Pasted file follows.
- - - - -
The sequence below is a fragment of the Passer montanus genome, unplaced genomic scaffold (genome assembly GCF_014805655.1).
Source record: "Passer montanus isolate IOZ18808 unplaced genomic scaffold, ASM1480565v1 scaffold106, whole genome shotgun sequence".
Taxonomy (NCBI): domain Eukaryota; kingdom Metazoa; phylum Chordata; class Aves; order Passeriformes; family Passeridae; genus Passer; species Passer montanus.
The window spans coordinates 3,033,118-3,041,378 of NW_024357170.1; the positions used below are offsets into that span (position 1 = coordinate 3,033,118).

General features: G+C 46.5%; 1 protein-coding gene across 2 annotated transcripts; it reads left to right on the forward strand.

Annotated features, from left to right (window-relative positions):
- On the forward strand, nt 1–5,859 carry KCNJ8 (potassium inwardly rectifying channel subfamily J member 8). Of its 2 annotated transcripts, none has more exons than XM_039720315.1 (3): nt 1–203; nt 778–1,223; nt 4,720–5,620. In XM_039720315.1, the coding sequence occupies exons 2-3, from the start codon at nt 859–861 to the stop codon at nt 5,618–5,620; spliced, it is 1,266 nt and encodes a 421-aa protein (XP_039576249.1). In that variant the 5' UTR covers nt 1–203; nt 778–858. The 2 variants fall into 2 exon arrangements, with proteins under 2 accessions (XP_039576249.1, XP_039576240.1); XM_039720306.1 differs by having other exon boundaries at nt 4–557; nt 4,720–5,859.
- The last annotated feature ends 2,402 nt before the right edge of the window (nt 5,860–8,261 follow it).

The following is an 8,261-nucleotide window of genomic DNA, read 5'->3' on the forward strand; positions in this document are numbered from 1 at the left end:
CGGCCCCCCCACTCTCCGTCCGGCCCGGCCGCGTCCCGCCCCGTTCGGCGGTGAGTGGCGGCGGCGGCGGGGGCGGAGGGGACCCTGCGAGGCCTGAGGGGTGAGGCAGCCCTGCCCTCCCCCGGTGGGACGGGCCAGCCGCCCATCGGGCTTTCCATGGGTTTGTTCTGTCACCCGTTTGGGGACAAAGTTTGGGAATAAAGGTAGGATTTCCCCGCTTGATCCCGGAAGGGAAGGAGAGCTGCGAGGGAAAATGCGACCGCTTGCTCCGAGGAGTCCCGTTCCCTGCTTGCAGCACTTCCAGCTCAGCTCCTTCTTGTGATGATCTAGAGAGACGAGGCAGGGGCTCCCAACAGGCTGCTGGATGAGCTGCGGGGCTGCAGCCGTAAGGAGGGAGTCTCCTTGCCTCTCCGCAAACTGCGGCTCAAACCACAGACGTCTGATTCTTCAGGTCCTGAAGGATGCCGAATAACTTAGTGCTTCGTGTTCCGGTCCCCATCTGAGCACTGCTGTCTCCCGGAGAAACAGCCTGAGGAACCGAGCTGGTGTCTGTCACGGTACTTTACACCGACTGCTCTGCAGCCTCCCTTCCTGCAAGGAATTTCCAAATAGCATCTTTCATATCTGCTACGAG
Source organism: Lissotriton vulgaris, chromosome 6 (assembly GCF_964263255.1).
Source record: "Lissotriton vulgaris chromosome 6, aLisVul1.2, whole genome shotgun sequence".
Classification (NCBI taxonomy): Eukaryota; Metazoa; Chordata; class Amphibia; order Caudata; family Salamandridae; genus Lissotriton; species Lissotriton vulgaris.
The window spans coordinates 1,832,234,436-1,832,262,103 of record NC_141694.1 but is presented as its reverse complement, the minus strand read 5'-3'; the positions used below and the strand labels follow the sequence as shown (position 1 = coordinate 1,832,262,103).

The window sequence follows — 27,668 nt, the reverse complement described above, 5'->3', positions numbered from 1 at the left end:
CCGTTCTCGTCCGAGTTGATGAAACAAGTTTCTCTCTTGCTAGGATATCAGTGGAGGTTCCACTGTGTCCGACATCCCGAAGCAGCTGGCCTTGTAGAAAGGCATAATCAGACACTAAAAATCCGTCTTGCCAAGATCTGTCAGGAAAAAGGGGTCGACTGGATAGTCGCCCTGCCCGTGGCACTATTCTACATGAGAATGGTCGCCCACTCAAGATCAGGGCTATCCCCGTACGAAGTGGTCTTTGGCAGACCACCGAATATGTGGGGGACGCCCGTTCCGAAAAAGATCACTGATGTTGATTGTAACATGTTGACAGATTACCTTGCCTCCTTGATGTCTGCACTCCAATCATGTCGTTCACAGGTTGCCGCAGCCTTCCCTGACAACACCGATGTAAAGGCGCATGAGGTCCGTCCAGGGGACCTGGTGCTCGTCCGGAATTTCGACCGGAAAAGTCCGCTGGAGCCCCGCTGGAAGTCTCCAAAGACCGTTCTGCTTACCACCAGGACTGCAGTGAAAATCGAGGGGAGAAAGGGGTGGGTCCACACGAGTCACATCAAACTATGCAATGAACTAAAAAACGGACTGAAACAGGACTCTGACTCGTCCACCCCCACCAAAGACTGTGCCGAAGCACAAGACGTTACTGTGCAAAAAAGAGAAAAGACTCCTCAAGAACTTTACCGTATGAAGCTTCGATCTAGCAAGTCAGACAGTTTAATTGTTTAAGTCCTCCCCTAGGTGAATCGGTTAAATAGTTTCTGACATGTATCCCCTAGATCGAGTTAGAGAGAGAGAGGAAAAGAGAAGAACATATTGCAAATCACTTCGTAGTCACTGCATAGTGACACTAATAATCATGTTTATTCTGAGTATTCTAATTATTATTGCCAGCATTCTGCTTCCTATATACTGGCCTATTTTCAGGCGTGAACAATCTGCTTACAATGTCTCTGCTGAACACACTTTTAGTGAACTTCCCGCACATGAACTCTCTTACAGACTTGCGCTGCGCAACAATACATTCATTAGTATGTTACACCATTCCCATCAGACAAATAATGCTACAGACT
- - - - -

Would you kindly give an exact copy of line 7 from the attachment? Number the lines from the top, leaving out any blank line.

- On the forward strand, nt 1–5,859 carry KCNJ8 (potassium inwardly rectifying channel subfamily J member 8). Of its 2 annotated transcripts, none has more exons than XM_039720315.1 (3): nt 1–203; nt 778–1,223; nt 4,720–5,620. In XM_039720315.1, the coding sequence occupies exons 2-3, from the start codon at nt 859–861 to the stop codon at nt 5,618–5,620; spliced, it is 1,266 nt and encodes a 421-aa protein (XP_039576249.1). In that variant the 5' UTR covers nt 1–203; nt 778–858. The 2 variants fall into 2 exon arrangements, with proteins under 2 accessions (XP_039576249.1, XP_039576240.1); XM_039720306.1 differs by having other exon boundaries at nt 4–557; nt 4,720–5,859.